Oceanator mastermind Elise Okusami comes to Great American Music Hall

Songs from debut album, ‘Things I Never Said,’ are seriously dark and strangely hopeful

There is a general thematic arc throughout Oceanator’s stirring debut album, “Things I Never Said,” a power-pop masterpiece that arrived last year.

The record starts off with various doomsday scenarios, calamities that include a crack in the world, the sun never coming up and the sky falling down. But the album is strangely hopeful. When Oceanator mastermind Elise Okusami details these cataclysmic events, it is always in the context that she will survive and overcome — a mantra of resolve that culminates with the final track, “Sunshine,” a riff heavy rocker that ends with the reassuring coo of “I’m okay on my own.”

It’s a defiant and reassuring document of the times, but when Okusami was finishing up the album back in 2018, she had no idea just how much she would need to lean on that perspective to navigate a pandemic-riddled society.

“Even when I was writing the album, there was this sense in the air that things were going downhill,” said Okusami, whose band will open for two Jeff Rosenstock shows at the Great American Music Hall on Sunday and Monday. “I approached it from the perspective that things are terrible, but there is also a lot of good in the world. I didn’t quite appreciate how terrible things could get, but I still feel like you have to maintain that basic idea of hope.”

A talented multi-instrumentalist, Okusami has been playing in bands for years, at one time filling in as a drummer for a half dozen New York City-based groups, including Water, Dead Tooth and Kid Midnight. (“Everyone always needs a drummer,” she said.) While she first began writing songs back in 2012, it wasn’t until 2016 that she started to release music under the moniker Oceanator.

She issued two EPs before putting together “Things I Never Said,” which was originally set to be released by the North Carolina based label Tiny Engines. However, that imprint collapsed almost overnight, amid allegations of withheld artist royalties and other financial malfeasance. Okusami eventually self-released the album under her own label, Plastic Miracles, although she’s now signed with Polyvinyl, a venerable indie record outfit.

“Things I Never Said” has songs that date back to Okusami’s earliest writing days, but it feels cohesive and intentional, like the tracks were all produced in one manically industrious burst of creativity. Each song feels like the next chapter in a choose-your-own-adventure book, with the heroes and heroines of each tale navigating various obstacles of environmental disasters, shattered relationships and societal breakdowns, before eventually finding solace in each other against all odds.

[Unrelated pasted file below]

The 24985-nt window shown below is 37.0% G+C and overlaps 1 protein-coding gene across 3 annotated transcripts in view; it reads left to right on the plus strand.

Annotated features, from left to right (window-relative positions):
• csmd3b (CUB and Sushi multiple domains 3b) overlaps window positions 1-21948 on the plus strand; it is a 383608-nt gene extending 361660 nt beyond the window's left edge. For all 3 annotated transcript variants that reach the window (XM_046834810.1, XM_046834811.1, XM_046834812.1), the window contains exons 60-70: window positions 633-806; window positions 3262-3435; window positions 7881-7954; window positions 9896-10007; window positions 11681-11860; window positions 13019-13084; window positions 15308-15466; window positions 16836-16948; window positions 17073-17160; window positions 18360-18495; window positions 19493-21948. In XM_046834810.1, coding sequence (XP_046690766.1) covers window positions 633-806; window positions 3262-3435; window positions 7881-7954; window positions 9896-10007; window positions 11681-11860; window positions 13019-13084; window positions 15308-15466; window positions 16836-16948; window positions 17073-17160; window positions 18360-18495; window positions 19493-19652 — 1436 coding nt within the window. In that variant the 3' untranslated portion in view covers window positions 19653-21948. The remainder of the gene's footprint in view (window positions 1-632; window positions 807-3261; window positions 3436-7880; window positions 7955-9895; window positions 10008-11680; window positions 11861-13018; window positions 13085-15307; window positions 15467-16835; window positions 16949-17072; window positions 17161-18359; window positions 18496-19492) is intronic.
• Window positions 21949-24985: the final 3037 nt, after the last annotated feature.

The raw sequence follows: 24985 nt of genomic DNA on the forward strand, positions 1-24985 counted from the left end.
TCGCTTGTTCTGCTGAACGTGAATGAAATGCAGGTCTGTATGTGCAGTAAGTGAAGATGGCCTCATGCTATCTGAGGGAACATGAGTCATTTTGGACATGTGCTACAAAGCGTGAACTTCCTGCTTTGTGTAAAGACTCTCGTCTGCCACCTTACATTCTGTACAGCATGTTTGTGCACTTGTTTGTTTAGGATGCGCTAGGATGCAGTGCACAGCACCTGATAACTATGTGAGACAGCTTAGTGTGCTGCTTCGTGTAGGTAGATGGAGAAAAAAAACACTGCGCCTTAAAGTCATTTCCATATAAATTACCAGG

While maintaining a clear lyrical narrative, Okusami weaves in an array of different genres, exploring synth pop (“I Will Find You”), neo blues (“The Sky is Falling”), surf rock (“Heartbeat”) and doo-wop (“Walk With You.”) Each track flows into the next, and even though the sonic terrain is eclectic, the trek through those variations is smooth and seamless.

Strong-willed perseverance and gritty persistence are the overall tenors of Oceanator songs, but Okusami is unafraid to tackle thornier subjects that don’t have clean resolutions. One such track is “Inhuman,” a heartbreakingly personal account of sexual assault that Okusami recently added to her live set. She said performing the song live has been unnerving, yet ultimately powerful.

“It’s pretty scary to share that song with people and have them hear those words,” said Okusami. “But I’ve gotten so much support and encouragement from my fans. People will come up to me after the shows and tell me how it really helped them, and that means so much to hear that kind of feedback.”

Even through a song with an unremittingly bleak and brutal subject matter, Okusami has managed to find a way to project hope and recovery. By tackling her demons, Okusami helps absorb and eat the pain of others, shining a light forward.

“I think it’s all about supporting each other through these tough times,” said Okusami. “If someone hears my music and feels a little better after, that’s a great feeling, especially right now.”


Oceanator with Jeff Rosenstock and Slaughter Beach, Dog

Where: Great American Music Hall, 859 O’Farrell St., S.F.

When: 8 p.m., Sunday, Dec. 19 and 7:30 p.m., Monday, Dec. 20

Tickets: $20

Contact: (831) 704-7113, www.gamh.com

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